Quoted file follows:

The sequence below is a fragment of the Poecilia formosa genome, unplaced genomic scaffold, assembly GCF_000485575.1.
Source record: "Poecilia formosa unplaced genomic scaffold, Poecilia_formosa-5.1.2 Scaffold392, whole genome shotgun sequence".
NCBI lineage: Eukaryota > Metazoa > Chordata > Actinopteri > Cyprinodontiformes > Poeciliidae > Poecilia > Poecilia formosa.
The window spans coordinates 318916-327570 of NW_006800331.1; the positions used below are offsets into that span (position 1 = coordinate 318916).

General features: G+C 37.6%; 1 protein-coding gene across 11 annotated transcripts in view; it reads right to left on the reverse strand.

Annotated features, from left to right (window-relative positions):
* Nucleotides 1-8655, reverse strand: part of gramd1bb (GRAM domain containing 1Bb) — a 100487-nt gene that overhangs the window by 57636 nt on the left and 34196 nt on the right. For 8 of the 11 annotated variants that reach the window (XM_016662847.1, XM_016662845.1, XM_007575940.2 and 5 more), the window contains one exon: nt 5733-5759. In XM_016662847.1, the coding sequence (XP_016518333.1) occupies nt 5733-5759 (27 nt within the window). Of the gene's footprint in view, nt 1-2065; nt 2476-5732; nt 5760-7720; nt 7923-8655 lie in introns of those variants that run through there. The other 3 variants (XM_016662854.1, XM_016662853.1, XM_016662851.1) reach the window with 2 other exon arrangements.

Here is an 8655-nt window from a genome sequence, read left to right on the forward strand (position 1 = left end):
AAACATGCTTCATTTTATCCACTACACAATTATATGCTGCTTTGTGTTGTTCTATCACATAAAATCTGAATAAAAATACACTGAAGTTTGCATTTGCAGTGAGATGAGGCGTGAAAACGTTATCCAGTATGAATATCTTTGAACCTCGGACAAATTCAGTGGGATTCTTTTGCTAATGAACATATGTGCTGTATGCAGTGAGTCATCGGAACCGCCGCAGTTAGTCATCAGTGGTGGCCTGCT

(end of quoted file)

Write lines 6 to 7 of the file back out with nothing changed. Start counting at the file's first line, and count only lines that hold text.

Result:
Annotated features, from left to right (window-relative positions):
* Nucleotides 1-8655, reverse strand: part of gramd1bb (GRAM domain containing 1Bb) — a 100487-nt gene that overhangs the window by 57636 nt on the left and 34196 nt on the right. For 8 of the 11 annotated variants that reach the window (XM_016662847.1, XM_016662845.1, XM_007575940.2 and 5 more), the window contains one exon: nt 5733-5759. In XM_016662847.1, the coding sequence (XP_016518333.1) occupies nt 5733-5759 (27 nt within the window). Of the gene's footprint in view, nt 1-2065; nt 2476-5732; nt 5760-7720; nt 7923-8655 lie in introns of those variants that run through there. The other 3 variants (XM_016662854.1, XM_016662853.1, XM_016662851.1) reach the window with 2 other exon arrangements.